What was once pure science fiction is now a reality, with a company looking to produce a flying car within the next two years. China has long been a laggard in this sector but is now showing real interest.
Chinese group Zhejiang Geely recently acquired Terrafugia Inc., a company based in Boston and which is looking have flying cars on the market by 2019. This acquisition is the largest Chinese investment in a sector which is currently attracting talents and capital from around the world. The concept, meanwhile, represents a huge leap forward in technology which could transform the cities of the 21st century.
From science fiction to first prototypes
Flying cars have certainly come a long way since an imaginative journalist devoted an issue of Popular Science magazine to them in 1924. And thanks to recent advances in light materials, batteries and software for driverless vehicles, they could be seeing the light of day in the very near future.
Prototypes currently under development are along the lines of small electric aircraft which are for the most part autonomous. Some are designed to be private helicopters, others buses or taxis, which will help to reduce pollution and urban traffic.
Investments are flooding in and plenty of companies are already jockeying for position, including Airbus SE, Alphabet Inc. and Uber Technologies, who have announced a partnership with NASA which aims to have flying taxis in Los Angeles by 2020. A number of governments are already financing research in this sector, while legislators are looking into how they can integrate flying vehicles into current traffic networks.
China playing catch-up
For a long time, China was not part of the international field competing to develop flying cars, for various different reasons. The first was that its R&D budget was primarily being devoted to product development (84% compared with 35% – 65% for more affluent countries). China is still very much a developing nation and one with more down-to-earth requirements, but that is currently evolving.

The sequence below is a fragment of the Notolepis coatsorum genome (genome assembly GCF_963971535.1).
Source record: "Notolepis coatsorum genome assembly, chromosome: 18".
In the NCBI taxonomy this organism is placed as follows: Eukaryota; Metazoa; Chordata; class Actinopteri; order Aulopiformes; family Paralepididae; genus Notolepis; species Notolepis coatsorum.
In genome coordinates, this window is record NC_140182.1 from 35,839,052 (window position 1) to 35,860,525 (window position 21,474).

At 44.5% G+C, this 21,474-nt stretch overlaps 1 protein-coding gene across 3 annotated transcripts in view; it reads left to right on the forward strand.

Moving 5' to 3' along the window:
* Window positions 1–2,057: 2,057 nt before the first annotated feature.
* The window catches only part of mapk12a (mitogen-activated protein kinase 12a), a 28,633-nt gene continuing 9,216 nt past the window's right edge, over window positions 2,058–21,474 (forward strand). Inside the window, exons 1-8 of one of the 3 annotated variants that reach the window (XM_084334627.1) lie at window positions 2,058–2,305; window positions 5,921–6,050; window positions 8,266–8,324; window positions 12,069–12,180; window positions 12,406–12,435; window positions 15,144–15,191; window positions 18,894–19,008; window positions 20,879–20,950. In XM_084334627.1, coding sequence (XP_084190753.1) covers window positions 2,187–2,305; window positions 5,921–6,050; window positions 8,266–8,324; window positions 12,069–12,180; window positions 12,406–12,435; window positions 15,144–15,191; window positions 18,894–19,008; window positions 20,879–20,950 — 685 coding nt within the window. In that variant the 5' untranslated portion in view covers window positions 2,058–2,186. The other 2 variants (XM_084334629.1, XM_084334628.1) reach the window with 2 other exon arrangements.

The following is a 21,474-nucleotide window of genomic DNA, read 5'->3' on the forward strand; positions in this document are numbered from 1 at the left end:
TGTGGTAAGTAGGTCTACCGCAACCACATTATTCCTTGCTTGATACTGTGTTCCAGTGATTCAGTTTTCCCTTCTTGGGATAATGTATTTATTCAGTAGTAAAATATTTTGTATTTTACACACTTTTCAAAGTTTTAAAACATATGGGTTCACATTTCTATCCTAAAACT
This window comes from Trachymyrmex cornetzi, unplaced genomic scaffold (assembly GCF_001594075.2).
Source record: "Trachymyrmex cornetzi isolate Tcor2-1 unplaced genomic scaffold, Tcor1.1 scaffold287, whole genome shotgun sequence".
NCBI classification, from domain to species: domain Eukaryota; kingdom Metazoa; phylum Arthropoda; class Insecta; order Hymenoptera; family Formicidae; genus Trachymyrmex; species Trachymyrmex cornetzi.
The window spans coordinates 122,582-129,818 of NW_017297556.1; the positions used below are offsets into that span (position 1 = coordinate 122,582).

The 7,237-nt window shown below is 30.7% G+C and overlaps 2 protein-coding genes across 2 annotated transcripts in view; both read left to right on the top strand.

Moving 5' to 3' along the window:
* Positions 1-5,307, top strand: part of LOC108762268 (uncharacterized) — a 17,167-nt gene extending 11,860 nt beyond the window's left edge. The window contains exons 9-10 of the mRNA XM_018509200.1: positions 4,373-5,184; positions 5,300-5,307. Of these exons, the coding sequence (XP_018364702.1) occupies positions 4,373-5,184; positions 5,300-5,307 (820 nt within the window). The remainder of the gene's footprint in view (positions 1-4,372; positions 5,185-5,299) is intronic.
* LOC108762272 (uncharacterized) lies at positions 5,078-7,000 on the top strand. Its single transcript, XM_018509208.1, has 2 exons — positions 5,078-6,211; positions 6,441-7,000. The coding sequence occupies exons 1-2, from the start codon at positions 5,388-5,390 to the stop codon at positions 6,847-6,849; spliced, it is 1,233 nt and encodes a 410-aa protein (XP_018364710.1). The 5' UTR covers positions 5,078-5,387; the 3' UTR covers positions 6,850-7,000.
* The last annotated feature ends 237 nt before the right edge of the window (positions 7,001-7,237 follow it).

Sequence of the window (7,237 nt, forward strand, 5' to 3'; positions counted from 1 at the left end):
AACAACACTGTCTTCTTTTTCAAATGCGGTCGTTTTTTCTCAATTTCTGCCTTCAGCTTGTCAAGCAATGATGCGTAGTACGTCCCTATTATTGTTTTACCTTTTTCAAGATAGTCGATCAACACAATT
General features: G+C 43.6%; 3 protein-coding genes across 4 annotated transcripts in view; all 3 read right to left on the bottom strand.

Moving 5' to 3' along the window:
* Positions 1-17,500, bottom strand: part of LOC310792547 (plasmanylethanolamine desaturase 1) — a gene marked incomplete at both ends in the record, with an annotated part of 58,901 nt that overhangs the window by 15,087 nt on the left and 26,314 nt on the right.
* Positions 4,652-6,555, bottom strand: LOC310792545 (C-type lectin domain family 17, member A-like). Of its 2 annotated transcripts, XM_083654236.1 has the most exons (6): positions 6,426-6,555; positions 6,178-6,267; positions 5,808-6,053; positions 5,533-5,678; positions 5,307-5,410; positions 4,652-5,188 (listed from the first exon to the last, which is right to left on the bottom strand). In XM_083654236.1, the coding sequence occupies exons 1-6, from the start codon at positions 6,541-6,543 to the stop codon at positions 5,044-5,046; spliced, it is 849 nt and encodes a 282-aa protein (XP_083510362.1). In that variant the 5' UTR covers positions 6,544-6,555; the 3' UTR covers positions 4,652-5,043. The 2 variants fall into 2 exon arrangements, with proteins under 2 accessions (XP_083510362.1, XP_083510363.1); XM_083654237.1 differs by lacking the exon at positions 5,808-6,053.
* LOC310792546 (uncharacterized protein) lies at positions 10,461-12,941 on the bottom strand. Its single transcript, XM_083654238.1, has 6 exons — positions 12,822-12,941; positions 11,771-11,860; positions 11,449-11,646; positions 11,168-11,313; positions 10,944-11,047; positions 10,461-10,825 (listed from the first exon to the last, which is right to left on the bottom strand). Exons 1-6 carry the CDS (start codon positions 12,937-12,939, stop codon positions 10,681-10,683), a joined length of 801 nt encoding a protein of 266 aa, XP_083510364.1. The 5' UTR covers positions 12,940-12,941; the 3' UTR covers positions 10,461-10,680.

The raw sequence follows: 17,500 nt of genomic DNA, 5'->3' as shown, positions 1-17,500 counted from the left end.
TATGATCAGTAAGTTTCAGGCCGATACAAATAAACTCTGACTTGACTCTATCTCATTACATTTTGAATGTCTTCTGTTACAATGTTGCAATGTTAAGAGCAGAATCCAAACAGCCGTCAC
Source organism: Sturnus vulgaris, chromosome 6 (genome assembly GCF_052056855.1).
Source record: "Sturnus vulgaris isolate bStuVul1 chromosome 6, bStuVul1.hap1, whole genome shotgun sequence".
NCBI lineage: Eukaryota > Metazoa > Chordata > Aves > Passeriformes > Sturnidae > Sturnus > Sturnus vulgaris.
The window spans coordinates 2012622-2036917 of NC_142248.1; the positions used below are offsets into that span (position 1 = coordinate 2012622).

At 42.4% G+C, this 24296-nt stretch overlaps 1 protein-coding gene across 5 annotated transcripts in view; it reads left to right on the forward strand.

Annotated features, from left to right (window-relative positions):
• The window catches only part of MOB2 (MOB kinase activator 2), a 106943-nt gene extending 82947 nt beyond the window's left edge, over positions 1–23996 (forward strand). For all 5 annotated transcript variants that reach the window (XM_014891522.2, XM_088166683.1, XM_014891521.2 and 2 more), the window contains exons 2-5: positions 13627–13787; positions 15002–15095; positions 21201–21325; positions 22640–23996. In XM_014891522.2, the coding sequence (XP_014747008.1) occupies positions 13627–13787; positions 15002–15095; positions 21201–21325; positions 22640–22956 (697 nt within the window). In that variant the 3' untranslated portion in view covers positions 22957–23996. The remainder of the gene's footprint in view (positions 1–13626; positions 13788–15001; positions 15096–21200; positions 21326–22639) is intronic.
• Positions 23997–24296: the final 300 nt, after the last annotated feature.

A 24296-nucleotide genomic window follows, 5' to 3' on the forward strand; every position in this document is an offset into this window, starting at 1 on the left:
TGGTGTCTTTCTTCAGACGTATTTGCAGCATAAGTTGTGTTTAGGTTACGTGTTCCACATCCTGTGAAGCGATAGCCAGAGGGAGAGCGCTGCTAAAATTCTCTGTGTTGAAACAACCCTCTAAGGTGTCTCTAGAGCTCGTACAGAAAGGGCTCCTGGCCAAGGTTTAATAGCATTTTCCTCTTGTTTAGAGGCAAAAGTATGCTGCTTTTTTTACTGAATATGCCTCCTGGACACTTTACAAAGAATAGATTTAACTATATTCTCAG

Secondly, there were issues with legislation. Four-fifths of Chinese air space are still under military control, which certainly put the brakes on the development of the rapidly expanding aviation market in the country. Both the army and airlines are therefore reticent when it comes to welcoming flying vehicles in the skies over China.
It is highly likely, therefore, that the first flying cars will be the playthings of the very rich, who can afford craft costing hundreds of thousands of dollars, before more pragmatic prototypes such as air taxis follow in their footsteps.
China ready to take a leap forward
China is beginning to invest heavily in new technologies such as robotics and artificial intelligence, making innovation a national objective. The country can be expected to invest in research into flying cars, which would provide numerous benefits for the environment, urban design, quality of life, productivity and economic growth.
The burgeoning Chinese middle class can also be expected to have a significant influence on the development of future cars and transport in general, on a national and also a global level. The acquisition of US company Terrafugia by China’s Geely is a clear indication of this transformation.
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